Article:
1What specimens are acceptable for collecting the specimen source?
We accept urine, blood, fluid, bone, tissue, hardware, mucus, fecal matter, semen, sputum, nail clipping and scrapings. Each sample will have its own guidelines. Please refer to the “How to Collect a Sample” Sheet prepared for each specialty. Click HERE to see the full library of “How to Collect a Sample” sheets. (build out the library)
2Does MicroGen DX accept tissue as a specimen source?
Tissue can be accepted as a specimen source but it is recommended that the tissue be no larger than the size of a pea.
3Client has a bronchial aspirate specimen that is clotted. Can the specimen be submitted for respiratory panel testing ?
Yes.
4Is the eye an appropriate source for an infection site?
Yes.
5What color tube cap is used for Sinus and Ear Infection collection for testing?
Orange.
6What color tube cap is used for Wound collection for testing?
Red.
7When swabbing a wound should I swab some of the area or all of it?
Be Thorough swabbing the entire area of suspected infection site. Detailed instructions are in the how-to video and PDF found on the Wound Care specialty page.
8Do I collect the sluff in my collection process?
Yes. Sluff will carry DNA of microbes.
9What color tube cap is used for Vaginal collection for testing?
Red.
10Can urine be sent in a white cap container?
No, urine must be transferred to the yellow capped 60ml Vial.
11Is urine an acceptable specimen for the Bacterial Vaginosis and Candidiasis Panels?
Yes.
12What is the proper amount of urine for a specimen?
Add approximately 10mls of urine.
13Does Urine have to be on ice?
No.
14If I missed the last pick up from FedEx can I ship the following day or will I need to recollect the sample?
The next day, or week is just fine. DNA is not easily affected by time and temperature. If you weren’t able to ship out the same day or even missed last time of Friday ship the sample the next business day.

Negative or Inconclusive Lab Report

1Why did I receive a "negative report"?

5 reasons your sample may have been compromised

  1. Sample was collected from a site where there was no microbial species.
  2. Biocides or Lidocaine at 4% or higher was on the sample.
  3. Sample contained an overabundance of host DNA.
  4. Sample contained only non-viable material – ie, pus, mucus.
  5. In the case of urine an antibiotic active metabolite was in the sample vial and degraded the DNA. This can occur if the patient is on antibiotics.

Antibiotic Sensitivities & Viable vs Non-viable bacteria

1NGS technology can’t replace traditional culture because it doesn’t provide Antibiotic Sensitivities.
  1. We do provide antibiotic resistance by detection of the resistant gene for the antibiotic classes.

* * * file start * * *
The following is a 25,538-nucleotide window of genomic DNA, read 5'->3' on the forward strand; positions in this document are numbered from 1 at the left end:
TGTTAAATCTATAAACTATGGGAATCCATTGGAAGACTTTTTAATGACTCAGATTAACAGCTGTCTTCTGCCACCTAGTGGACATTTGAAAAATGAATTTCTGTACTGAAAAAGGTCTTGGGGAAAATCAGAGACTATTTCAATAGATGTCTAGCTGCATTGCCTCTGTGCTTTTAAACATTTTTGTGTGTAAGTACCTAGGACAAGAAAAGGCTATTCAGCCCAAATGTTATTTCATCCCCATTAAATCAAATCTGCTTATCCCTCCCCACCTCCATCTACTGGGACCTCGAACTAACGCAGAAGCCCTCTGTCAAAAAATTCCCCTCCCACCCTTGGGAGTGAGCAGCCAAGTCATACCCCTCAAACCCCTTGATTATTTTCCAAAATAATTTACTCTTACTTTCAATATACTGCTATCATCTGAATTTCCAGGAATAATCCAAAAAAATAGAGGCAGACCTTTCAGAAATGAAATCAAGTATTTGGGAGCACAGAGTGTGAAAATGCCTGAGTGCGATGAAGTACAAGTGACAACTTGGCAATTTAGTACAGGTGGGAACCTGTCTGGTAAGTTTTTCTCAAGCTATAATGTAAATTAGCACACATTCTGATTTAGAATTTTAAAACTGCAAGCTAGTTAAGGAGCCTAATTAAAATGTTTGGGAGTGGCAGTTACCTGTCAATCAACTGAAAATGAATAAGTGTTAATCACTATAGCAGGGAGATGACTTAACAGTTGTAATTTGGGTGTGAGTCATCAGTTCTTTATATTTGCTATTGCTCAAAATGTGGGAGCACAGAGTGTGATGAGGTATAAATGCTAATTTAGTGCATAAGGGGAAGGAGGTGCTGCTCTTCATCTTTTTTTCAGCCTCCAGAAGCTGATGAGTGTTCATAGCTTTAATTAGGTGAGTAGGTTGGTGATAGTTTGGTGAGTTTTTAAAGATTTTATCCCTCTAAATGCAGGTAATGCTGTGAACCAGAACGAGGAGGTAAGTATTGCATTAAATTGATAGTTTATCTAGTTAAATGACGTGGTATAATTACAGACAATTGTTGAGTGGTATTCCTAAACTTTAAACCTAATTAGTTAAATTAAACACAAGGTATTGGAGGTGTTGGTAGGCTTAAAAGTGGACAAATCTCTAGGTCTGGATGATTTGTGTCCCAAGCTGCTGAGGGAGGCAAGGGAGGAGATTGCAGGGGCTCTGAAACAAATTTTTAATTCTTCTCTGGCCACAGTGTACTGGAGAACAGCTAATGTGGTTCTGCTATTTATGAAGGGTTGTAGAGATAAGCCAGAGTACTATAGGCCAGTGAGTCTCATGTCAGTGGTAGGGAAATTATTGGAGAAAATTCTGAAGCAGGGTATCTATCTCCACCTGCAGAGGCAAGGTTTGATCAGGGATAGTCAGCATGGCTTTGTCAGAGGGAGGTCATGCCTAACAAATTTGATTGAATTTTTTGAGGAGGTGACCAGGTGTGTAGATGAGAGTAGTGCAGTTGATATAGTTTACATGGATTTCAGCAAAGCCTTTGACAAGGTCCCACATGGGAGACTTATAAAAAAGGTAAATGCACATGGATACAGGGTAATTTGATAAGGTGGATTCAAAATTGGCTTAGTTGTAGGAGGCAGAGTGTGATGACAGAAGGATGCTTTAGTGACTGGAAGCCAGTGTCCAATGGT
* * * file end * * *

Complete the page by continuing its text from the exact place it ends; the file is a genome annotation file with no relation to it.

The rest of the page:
2. Culture sensitivities can only be performed if you can “grow” the microbe.
  3. Being able to culture “grow” a microbe is not the determining factor to verify if the species is a problem for the host.
  4. Only 1% of all known microorganisms can be grown in culture. Most physicians have only seen 30-50 species on C&S reports their entire medical career.
  5. We currently know the sequence codes for more than 25,000 species.
  6. You will not get from your micro lab the sensitivities of the more than 4,000 species we have detected in human samples.
  7. ECSMID guidelines make the point that antibiotic sensitivities have no clinical value when treating a biofilm infection.
  8. Breakpoints to determine S-I-R have been established for planktonic bacteria however, breakpoints haven’t been established for the biofilm or community of microorganisms.
2How do you determine if the bacteria species are Viable?

Dead or Non Viable bacteria DNA degrades within 24 hours within the host environment.

Viable or Live bacteria once removed from the host environment it will take about 5 days for the DNA to die or degrade and become non-viable.

  1. If you refrigerate the sample it will be good for weeks. If you freeze the sample, the DNA will not degrade, and will be good forever.
  2. Due to the rapid degradation of DNA in dead bacterial cells it becomes extremely challenging for the technology to reach the threshold of DNA reads. If we don’t achieve enough DNA reads we can not detect the species.
  3. If the bacterial species is listed in our report it has met our criteria for DNA reads.
3Interpretation of the lab report - What does all this mean?

Detecting multiple species in a sample may be overwhelming, especially seeing species that you do not recognize. We are providing a complete picture of the microorganisms at the site the sample was taken from.  If the sample was taken from an area of the host which has an established microbiome, (sinus cavity, mouth) interpretation can be more of a challenge. The following are points you should consider when reviewing our report.

  1. When treating a chronic infection you are dealing with biofilm phenotype.
  2. CDC and NIH “have estimated that biofilm infections now constitute 65% to 80% (respectively) of bacterial infections treated by physicians in the developed world.
  3. All bacteria / microorganisms will move to a biofilm phenotype.
  4. If we detect multiple species from a host site that is normally sterile, there is a high probability you are dealing with a Biofilm.
4Questions on Species Detected:

A: What do I treat?
Answer: Treatment decisions are based on multiple diagnostic criteria. Our report is not to be used in isolation. A common approach is to treat the dominant species when there is a concern for using multiple antimicrobials.

B. Is there a cut off of which species to treat?
Answer: No. Multiple species identified could be interpreted as a biofilm. In the case of biofilm infections the microorganisms are a “collaborative community” and are highly synergistic. When the sample is taken from a site other than the mouth, sinus cavity, gut, or areas in the body where we have an established microbiome, there are no commensal bacteria (Good Bacteria). Commensals need specific host related mechanisms and those host dependent processes are not possible in wounds, RTI, UTI, or joint infections.

5What is found in non-infected patients?
You will find microorganism DNA in healthy people BUT you are going to have other diagnostic information to indicate infection. We give you precise information on what was detected at the site.
6Why don’t the % of species add up to 100%?
We only report species that make up greater than 2% of the DNA detected.